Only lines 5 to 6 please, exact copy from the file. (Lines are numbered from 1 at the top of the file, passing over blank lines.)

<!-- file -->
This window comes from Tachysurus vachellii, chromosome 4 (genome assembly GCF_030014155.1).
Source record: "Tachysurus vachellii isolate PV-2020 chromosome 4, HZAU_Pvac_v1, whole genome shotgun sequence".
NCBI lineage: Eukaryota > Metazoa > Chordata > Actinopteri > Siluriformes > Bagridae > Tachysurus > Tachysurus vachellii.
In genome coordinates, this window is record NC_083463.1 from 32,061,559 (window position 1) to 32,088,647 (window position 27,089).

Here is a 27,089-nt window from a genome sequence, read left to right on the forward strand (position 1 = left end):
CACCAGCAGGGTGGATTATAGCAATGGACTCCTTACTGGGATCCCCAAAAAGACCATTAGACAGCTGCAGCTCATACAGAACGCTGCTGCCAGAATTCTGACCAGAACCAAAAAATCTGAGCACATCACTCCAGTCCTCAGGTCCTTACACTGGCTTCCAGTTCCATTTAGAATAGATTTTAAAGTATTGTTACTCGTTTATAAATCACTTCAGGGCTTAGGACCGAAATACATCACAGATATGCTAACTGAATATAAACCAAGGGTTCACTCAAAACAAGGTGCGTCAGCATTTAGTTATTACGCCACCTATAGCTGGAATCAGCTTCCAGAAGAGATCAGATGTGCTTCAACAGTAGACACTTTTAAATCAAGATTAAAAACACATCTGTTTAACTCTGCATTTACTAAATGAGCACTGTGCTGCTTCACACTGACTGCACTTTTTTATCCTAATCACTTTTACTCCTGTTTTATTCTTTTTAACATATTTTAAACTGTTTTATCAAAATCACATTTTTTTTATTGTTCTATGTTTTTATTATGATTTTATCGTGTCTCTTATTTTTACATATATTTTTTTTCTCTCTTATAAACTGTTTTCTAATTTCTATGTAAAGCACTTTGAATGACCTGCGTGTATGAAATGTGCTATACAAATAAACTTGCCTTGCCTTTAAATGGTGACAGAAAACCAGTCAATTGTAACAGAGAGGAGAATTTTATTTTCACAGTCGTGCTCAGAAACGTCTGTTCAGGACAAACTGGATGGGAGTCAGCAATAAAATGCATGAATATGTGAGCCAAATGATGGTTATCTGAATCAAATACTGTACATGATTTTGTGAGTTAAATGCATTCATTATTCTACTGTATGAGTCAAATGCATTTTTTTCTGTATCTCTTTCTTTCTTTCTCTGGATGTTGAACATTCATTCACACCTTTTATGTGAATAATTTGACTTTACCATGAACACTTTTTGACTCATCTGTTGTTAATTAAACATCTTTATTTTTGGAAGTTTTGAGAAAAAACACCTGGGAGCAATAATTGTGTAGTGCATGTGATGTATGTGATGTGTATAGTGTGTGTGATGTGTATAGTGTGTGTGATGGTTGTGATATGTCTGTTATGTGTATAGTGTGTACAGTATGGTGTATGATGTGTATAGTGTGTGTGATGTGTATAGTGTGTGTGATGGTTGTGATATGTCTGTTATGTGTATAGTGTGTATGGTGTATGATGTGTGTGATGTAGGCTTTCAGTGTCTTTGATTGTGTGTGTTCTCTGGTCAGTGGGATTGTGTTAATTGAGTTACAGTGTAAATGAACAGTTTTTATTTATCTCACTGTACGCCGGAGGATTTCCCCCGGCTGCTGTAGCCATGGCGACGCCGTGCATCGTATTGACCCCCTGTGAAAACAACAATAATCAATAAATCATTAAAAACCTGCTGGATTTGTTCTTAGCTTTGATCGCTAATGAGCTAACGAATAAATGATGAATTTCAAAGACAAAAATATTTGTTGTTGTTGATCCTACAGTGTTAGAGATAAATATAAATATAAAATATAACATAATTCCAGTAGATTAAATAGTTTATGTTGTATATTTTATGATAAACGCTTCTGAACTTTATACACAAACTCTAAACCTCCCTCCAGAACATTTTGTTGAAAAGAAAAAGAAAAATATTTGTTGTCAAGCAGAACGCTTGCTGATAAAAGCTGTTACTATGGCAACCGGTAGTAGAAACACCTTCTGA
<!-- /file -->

Here is a 27,089-nt window from a genome sequence, read left to right on the forward strand (position 1 = left end):
CACCAGCAGGGTGGATTATAGCAATGGACTCCTTACTGGGATCCCCAAAAAGACCATTAGACAGCTGCAGCTCATACAGAACGCTGCTGCCAGAATTCTGACCAGAACCAAAAAATCTGAGCACATCACTCCAGTCCTCAGGTCCTTACACTGGCTTCCAGTTCCATTTAGAATAGATTTTAAAGTATTGTTACTCGTTTATAAATCACTTCAGGGCTTAGGACCGAAATACATCACAGATATGCTAACTGAATATAAACCAAGGGTTCACTCAAAACAAGGTGCGTCAGCATTTAGTTATTACGCCACCTATAGCTGGAATCAGCTTCCAGAAGAGATCAGATGTGCTTCAACAGTAGACACTTTTAAATCAAGATTAAAAACACATCTGTTTAACTCTGCATTTACTAAATGAGCACTGTGCTGCTTCACACTGACTGCACTTTTTTATCCTAATCACTTTTACTCCTGTTTTATTCTTTTTAACATATTTTAAACTGTTTTATCAAAATCACATTTTTTTTATTGTTCTATGTTTTTATTATGATTTTATCGTGTCTCTTATTTTTACATATATTTTTTTTCTCTCTTATAAACTGTTTTCTAATTTCTATGTAAAGCACTTTGAATGACCTGCGTGTATGAAATGTGCTATACAAATAAACTTGCCTTGCCTTTAAATGGTGACAGAAAACCAGTCAATTGTAACAGAGAGGAGAATTTTATTTTCACAGTCGTGCTCAGAAACGTCTGTTCAGGACAAACTGGATGGGAGTCAGCAATAAAATGCATGAATATGTGAGCCAAATGATGGTTATCTGAATCAAATACTGTACATGATTTTGTGAGTTAAATGCATTCATTATTCTACTGTATGAGTCAAATGCATTTTTTTCTGTATCTCTTTCTTTCTTTCTCTGGATGTTGAACATTCATTCACACCTTTTATGTGAATAATTTGACTTTACCATGAACACTTTTTGACTCATCTGTTGTTAATTAAACATCTTTATTTTTGGAAGTTTTGAGAAAAAACACCTGGGAGCAATAATTGTGTAGTGCATGTGATGTATGTGATGTGTATAGTGTGTGTGATGTGTATAGTGTGTGTGATGGTTGTGATATGTCTGTTATGTGTATAGTGTGTACAGTATGGTGTATGATGTGTATAGTGTGTGTGATGTGTATAGTGTGTGTGATGGTTGTGATATGTCTGTTATGTGTATAGTGTGTATGGTGTATGATGTGTGTGATGTAGGCTTTCAGTGTCTTTGATTGTGTGTGTTCTCTGGTCAGTGGGATTGTGTTAATTGAGTTACAGTGTAAATGAACAGTTTTTATTTATCTCACTGTACGCCGGAGGATTTCCCCCGGCTGCTGTAGCCATGGCGACGCCGTGCATCGTATTGACCCCCTGTGAAAACAACAATAATCAATAAATCATTAAAAACCTGCTGGATTTGTTCTTAGCTTTGATCGCTAATGAGCTAACGAATAAATGATGAATTTCAAAGACAAAAATATTTGTTGTTGTTGATCCTACAGTGTTAGAGATAAATATAAATATAAAATATAACATAATTCCAGTAGATTAAATAGTTTATGTTGTATATTTTATGATAAACGCTTCTGAACTTTATACACAAACTCTAAACCTCCCTCCAGAACATTTTGTTGAAAAGAAAAAGAAAAATATTTGTTGTCAAGCAGAACGCTTGCTGATAAAAGCTGTTACTATGGCAACCGGTAGTAGAAACACCTTCTGA